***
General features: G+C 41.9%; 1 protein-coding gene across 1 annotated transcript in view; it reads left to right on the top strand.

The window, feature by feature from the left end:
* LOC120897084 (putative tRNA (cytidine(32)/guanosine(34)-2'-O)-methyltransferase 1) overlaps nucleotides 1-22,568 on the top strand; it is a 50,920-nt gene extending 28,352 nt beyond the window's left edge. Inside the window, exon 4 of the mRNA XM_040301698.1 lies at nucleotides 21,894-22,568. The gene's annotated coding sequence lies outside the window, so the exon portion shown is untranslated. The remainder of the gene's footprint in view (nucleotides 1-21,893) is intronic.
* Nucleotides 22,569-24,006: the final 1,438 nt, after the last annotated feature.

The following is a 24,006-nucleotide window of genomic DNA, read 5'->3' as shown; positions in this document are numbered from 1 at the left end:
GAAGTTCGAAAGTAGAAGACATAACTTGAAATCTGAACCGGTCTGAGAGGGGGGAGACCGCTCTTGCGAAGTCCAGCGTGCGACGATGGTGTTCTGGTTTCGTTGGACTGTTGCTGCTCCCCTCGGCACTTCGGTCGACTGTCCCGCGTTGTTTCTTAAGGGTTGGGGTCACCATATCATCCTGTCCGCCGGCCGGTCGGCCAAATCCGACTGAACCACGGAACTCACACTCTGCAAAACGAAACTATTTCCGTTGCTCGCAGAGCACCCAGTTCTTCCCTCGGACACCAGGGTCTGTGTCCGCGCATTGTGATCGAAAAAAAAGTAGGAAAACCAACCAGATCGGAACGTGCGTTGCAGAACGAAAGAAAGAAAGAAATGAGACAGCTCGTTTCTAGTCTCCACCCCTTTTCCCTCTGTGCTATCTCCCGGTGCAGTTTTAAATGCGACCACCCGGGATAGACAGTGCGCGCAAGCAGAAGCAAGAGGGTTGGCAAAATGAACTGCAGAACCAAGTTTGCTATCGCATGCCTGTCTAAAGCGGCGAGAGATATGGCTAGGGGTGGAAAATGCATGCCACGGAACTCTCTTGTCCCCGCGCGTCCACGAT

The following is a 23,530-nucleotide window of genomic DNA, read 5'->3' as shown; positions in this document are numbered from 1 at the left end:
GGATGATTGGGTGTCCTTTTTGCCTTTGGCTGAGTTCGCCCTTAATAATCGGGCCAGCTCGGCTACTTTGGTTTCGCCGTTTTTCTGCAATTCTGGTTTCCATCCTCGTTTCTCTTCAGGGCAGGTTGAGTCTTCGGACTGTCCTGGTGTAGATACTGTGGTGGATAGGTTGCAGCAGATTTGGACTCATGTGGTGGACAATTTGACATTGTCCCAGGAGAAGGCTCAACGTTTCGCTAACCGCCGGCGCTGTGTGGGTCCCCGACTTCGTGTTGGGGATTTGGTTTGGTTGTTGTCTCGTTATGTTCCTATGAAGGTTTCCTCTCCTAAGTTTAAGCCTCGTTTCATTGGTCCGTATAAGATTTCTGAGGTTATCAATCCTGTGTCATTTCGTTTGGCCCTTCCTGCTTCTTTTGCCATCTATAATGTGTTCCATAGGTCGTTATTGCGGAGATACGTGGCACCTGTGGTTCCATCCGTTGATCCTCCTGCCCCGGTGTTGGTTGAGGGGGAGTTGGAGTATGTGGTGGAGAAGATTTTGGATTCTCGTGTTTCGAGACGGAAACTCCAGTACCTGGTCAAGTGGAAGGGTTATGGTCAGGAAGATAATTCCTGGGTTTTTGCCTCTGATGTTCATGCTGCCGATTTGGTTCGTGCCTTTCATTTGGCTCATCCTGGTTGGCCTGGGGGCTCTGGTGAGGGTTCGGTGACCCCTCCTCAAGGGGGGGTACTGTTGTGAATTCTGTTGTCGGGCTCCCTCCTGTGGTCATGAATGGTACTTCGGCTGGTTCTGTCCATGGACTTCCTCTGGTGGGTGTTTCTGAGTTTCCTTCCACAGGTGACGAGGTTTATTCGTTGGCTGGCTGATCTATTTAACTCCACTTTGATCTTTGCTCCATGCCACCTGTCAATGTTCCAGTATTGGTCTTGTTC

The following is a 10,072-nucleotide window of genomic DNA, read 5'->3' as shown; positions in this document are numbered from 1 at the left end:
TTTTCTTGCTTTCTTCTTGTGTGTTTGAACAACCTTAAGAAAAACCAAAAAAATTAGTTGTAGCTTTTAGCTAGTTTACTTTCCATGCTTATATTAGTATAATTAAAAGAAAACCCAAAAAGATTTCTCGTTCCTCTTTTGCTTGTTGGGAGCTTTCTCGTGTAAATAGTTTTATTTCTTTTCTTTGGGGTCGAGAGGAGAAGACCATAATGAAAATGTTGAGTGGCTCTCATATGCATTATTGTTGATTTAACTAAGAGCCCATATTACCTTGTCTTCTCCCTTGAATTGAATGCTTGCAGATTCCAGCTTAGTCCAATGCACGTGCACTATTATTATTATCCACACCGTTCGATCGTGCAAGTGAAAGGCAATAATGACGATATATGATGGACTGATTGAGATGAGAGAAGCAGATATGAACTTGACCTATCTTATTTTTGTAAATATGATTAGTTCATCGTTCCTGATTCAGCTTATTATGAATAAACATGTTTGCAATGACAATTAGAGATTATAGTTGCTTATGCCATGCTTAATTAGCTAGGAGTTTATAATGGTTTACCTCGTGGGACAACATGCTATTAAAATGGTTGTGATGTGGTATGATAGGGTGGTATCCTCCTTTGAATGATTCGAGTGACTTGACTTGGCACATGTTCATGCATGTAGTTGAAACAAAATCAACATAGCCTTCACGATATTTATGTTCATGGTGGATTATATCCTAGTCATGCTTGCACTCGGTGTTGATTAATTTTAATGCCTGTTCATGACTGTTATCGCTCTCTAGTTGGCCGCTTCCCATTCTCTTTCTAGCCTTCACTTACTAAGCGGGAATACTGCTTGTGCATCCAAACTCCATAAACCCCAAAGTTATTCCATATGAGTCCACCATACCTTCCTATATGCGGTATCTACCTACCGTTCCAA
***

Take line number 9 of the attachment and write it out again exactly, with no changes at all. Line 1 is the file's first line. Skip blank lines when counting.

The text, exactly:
The following is a 10,072-nucleotide window of genomic DNA, read 5'->3' as shown; positions in this document are numbered from 1 at the left end: